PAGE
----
TNA appeals to India not to harm peace efforts
[TamilNet, Wednesday, 01 December 2004, 14:33 GMT]
''The prime need in Sri Lanka, today, is the peaceful resolution of the
Tamil question. The Tamil people are confident that India will not act in a
manner harmful to Tamil interests. The Tamil people appeal to Indian government that the conclusion of the Indo-Sri
Lanka defence co-operation agreement, and the commencement of development
activities in the North-East with the military dimension be not proceeded
with, '' said a press release issued by the Tamil National Alliance (TNA)
Parliamentarians Messrs R.Sampanthan, Mavai Senathirajah
, Selvam Adaikalanathan, Suresh Premachchandran,
G.G.Ponnambalam, M.K.Eelaventhan, Joseph Pararajasingham, N.Raviraj, Kiddnan
Sivanesan and Ms. Padmini Sithamparanathan signed the press release.
The full text of the press release follows:
The proposed Indo-Sri Lanka Defence Co-operation Agreement has raised much
apprehension amongst the Tamil people.
The Tamil question remains unresolved. During the past year, the peace
process has suffered severe setbacks. The Tamil people are beginning to
entertain serious doubts about the commitment of the Sri Lankan state to
resolve the Tamil question peacefully through negotiations.
The efforts to conclude a defence co-operation agreement with India in this
background, is seen by the tamil people as a deliberate move by the Sri
Lankan state to strengthen itself militarily.
The ceasefire agreement was concluded after a long and bitter-armed
conflict. The Tamil people suffered immensely as a result of the armed
conflict. Their suffering has not ended yet, and hundreds of thousands of
Tamil people yet continue to be refugees and homeless. The Sri Lankan state
entered in to a ceasefire, and commenced negotiations with the LTTE with
the aid of an international facilitator, because the Sri Lankan state
accepted that there could not be a military solution to the Tamil question.
The basis of the ceasefire agreement was the military balance that existed
between the parties to the armed conflict.
The Tamil people strongly feel that it would be unjust by them, for this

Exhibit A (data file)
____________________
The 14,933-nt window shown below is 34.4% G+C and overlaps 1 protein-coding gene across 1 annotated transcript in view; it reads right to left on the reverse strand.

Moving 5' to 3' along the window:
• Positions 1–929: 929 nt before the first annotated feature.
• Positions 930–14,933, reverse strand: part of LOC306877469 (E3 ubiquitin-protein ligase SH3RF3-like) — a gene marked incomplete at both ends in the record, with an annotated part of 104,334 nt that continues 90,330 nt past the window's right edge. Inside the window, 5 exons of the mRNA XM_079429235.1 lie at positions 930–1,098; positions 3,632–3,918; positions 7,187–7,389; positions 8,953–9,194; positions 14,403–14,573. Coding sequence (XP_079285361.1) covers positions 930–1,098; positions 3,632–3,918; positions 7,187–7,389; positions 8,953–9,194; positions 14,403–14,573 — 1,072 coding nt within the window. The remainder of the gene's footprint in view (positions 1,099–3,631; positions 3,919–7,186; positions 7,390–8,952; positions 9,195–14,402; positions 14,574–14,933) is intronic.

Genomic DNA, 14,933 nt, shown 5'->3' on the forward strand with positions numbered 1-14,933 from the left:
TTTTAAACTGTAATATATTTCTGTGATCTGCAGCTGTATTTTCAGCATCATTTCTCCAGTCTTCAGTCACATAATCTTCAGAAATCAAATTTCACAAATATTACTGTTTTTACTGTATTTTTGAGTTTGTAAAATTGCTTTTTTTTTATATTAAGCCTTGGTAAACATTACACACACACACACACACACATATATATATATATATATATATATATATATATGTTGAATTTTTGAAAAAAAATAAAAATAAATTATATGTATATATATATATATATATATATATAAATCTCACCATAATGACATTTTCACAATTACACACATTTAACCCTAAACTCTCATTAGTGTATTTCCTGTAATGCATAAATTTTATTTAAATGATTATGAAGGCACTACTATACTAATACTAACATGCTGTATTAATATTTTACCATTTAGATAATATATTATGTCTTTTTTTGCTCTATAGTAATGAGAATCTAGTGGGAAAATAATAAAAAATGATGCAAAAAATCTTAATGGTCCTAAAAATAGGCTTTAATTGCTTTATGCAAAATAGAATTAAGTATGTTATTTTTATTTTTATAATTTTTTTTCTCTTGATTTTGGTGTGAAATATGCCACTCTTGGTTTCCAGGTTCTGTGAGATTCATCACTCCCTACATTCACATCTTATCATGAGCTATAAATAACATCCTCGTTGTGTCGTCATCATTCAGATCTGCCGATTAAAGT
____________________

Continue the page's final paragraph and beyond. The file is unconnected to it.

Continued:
military balance to be altered before an acceptable negotiated resolution
of the Tamil question is evolved.
The Sri Lankan state has over fifty years failed to evolve a just solution
to the Tamil question. India is fully aware of the intransigence of the Sri
Lankan state in evolving an acceptable solution to the Tamil question. The
Sri Lankan state is even today ambivalent in regard to the basis upon which
peace talks could be commenced.
The LTTE has more than one year ago, submitted in writing, detailed
proposals in regard to an interim self-governing authority. The LTTE
simultaneously requested that dates be fixed for the commencement of talks
on the said proposals. The LTTE has agreed to discuss any proposals the
Government brings to the negotiating table in regard to the ISGA.
The pathetic position of hundreds of thousands of displaced Tamil people
renders such an interim authority an imperative need. The United National
Party has publicly announced its willingness to unconditionally support any
agreement arrived at between the Government and the LTTE. With the support
of the Tamil National Alliance, and other political parties represented in
parliament, the Government is assured of a two-thirds majority in
parliament, in support of any agreement relating to the ISGA.
The Government is yet reluctant to send an unequivocal message to the LTTE
in regard its willingness to commence talks on the ISGA. This attitude of
the Government diminishes the confidence of the Tamil people in the
Government's commitment to a negotiated political solution, and accentuates
the fear that the Government is creating an environment that could lead to
the resumption of the war.
It is in this background that the Tamil people fear that an Indo-Sri Lanka
defence co-operation agreement would be harmful to the peace process and
consequently to the interests of the Tamil people.
The Tamil people are conscious of India's concerns in regard to the
possible involvements of others, Sri Lanka in a manner adverse to India's
However, the prime need in Sri Lanka, today, is the peaceful resolution of
the Tamil question. The Tamil people are confident that India will not act
in a manner harmful to Tamil interests. The Tamil people for the
aforestated reasons, appeal that the conclusion of the Indo-Sri Lanka
defence co-operation agreement, and the commencement of development
activities in the North-East with the military dimension be not proceeded with.